Letter: Case for GM trials

Sir: I have been away from the UK and have only just received a copy of Natasha Walter's article "In the fields of conflict" (2 August). Ms Walter criticises the government-funded experiments that will study the environmental consequences of field-scale cultivation of herbicide- tolerant GM crops. She accuse them of being unscientific because they do not include baseline measurements of diversity and because the sites are open to long-range movements of organisms between the GM and control fields.

I chair the scientific steering committee that will oversee these studies. They will be carried out at a number of different paired sites, in order to make the comparisons statistically valid. The fact that we are studying differences between paired sites (GM and non-GM) makes it unnecessary to have baseline measurements of diversity, and replicate sites will, of course, be exposed to the same influences from broad-foraging organisms. Although the aim of this study is specifically to examine the influence of GM on biodiversity within current intensive farming systems, the data will be compatible with those accruing from parallel studies on diversity in other systems.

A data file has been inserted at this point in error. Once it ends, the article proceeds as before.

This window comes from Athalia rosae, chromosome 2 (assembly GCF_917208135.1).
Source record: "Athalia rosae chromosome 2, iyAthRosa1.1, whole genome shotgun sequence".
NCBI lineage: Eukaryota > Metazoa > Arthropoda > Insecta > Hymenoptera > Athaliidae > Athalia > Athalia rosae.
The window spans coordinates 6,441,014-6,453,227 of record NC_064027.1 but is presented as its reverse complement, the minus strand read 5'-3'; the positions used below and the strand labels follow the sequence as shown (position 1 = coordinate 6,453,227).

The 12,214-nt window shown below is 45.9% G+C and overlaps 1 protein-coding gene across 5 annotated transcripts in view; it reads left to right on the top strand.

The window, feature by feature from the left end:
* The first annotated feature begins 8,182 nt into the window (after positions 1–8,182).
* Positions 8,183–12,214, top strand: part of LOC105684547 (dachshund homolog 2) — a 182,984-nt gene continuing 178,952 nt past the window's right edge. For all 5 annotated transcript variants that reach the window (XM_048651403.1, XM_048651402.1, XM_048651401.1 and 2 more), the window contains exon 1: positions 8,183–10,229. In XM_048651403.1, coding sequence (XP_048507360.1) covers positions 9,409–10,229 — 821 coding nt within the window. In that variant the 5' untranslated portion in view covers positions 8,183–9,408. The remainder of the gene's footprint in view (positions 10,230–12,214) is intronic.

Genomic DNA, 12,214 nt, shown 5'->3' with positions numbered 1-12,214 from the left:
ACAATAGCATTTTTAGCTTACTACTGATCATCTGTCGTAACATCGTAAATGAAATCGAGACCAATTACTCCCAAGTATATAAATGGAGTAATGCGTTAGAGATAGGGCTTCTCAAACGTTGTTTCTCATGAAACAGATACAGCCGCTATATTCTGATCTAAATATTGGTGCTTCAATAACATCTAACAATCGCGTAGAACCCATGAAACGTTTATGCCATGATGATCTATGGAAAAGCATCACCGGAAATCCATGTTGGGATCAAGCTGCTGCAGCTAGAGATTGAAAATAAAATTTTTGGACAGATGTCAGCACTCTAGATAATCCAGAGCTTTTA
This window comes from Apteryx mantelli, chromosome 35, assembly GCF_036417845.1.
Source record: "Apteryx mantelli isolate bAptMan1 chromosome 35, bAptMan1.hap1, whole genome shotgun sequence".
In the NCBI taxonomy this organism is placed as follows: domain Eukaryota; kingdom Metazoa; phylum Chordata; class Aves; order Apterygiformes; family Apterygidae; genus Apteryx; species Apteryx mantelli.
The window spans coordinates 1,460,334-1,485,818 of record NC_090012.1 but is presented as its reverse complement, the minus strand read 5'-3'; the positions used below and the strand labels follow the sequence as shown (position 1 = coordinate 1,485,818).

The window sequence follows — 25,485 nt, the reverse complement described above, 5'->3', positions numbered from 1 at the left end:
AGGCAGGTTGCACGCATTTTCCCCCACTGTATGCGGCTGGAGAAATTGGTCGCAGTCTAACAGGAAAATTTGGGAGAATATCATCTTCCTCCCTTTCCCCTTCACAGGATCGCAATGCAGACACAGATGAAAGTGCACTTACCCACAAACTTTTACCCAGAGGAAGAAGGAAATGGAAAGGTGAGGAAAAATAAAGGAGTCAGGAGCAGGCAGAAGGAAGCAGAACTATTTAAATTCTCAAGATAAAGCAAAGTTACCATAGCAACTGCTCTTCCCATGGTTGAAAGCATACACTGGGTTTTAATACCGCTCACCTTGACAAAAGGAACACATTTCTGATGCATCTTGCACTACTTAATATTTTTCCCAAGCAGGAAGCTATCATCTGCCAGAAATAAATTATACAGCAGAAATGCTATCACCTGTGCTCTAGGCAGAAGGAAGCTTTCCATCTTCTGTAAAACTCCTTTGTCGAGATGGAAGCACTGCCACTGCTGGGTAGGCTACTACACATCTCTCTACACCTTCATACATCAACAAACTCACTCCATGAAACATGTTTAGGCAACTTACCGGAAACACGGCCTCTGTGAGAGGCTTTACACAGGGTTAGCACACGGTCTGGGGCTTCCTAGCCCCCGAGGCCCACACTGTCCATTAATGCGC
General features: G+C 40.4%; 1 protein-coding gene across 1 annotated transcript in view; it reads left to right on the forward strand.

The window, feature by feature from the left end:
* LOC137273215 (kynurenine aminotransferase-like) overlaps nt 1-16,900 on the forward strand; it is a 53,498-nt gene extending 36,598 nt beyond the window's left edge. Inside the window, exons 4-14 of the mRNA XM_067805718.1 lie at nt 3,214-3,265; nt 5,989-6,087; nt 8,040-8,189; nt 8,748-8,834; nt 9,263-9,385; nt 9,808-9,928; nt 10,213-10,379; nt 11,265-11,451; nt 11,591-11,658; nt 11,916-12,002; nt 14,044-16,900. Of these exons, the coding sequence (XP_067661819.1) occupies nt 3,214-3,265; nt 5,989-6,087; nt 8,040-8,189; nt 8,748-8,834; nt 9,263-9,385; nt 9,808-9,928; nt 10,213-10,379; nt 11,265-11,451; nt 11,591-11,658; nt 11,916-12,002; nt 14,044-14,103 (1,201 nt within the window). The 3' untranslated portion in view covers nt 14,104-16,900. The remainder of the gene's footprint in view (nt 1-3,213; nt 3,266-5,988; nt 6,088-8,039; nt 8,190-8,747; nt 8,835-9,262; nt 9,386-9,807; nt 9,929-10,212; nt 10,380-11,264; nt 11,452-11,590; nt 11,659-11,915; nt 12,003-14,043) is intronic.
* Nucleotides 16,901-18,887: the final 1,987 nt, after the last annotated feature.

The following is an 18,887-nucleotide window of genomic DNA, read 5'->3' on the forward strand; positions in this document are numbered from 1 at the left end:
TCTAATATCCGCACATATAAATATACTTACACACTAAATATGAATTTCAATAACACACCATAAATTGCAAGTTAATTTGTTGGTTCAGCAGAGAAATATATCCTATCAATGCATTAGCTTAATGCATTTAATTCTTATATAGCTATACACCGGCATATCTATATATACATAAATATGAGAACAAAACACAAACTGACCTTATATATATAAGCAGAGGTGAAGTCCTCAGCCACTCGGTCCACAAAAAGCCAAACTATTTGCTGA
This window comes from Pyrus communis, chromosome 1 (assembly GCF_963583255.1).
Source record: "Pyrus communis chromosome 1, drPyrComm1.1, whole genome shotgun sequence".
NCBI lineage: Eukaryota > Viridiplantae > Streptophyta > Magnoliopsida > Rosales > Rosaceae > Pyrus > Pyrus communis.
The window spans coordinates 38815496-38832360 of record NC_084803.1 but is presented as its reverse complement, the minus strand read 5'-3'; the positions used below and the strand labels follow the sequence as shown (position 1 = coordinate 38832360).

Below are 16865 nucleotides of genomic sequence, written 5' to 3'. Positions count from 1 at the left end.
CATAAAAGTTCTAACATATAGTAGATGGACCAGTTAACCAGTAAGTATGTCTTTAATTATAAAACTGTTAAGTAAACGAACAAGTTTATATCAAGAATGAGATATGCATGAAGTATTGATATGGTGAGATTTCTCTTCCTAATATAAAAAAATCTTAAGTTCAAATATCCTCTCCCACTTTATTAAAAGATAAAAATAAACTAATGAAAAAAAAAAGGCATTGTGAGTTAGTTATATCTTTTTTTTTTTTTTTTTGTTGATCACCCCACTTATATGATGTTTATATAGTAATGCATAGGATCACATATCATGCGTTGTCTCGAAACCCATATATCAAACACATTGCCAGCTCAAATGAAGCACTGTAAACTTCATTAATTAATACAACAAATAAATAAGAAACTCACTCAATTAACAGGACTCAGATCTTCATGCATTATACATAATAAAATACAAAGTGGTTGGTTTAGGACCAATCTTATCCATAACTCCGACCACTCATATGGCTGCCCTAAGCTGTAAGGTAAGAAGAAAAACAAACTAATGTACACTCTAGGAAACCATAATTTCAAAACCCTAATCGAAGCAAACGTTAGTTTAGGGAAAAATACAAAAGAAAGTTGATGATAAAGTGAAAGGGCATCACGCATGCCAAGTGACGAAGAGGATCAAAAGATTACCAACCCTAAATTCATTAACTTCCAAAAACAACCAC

My committee, selected on the grounds of the expert knowledge of its members across the range of ecological, statistical and environmental issues relevant to the study, is independent of both the sponsoring departments and the contractors. We deplore the attempts to prevent the study from going ahead by damaging experimental sites.

The essence of the studies, which encompass three cropping systems (spring- and winter-sown oilseed rape and forage maize) is to measure the abundance of a range of indicator species within field-scale plots. This will permit us to compare the values between GM crops grown according to the seed producer's recommendations and non-GM varieties grown according to current farming practice. The publication of the results will be a useful contribution to the debate about the role of GM crops in UK agriculture.

Professor CHRIS POLLOCK

Chair, GM Crop Farm-Scale Evaluation Steering Committee

Aberystwyth, Ceredigion

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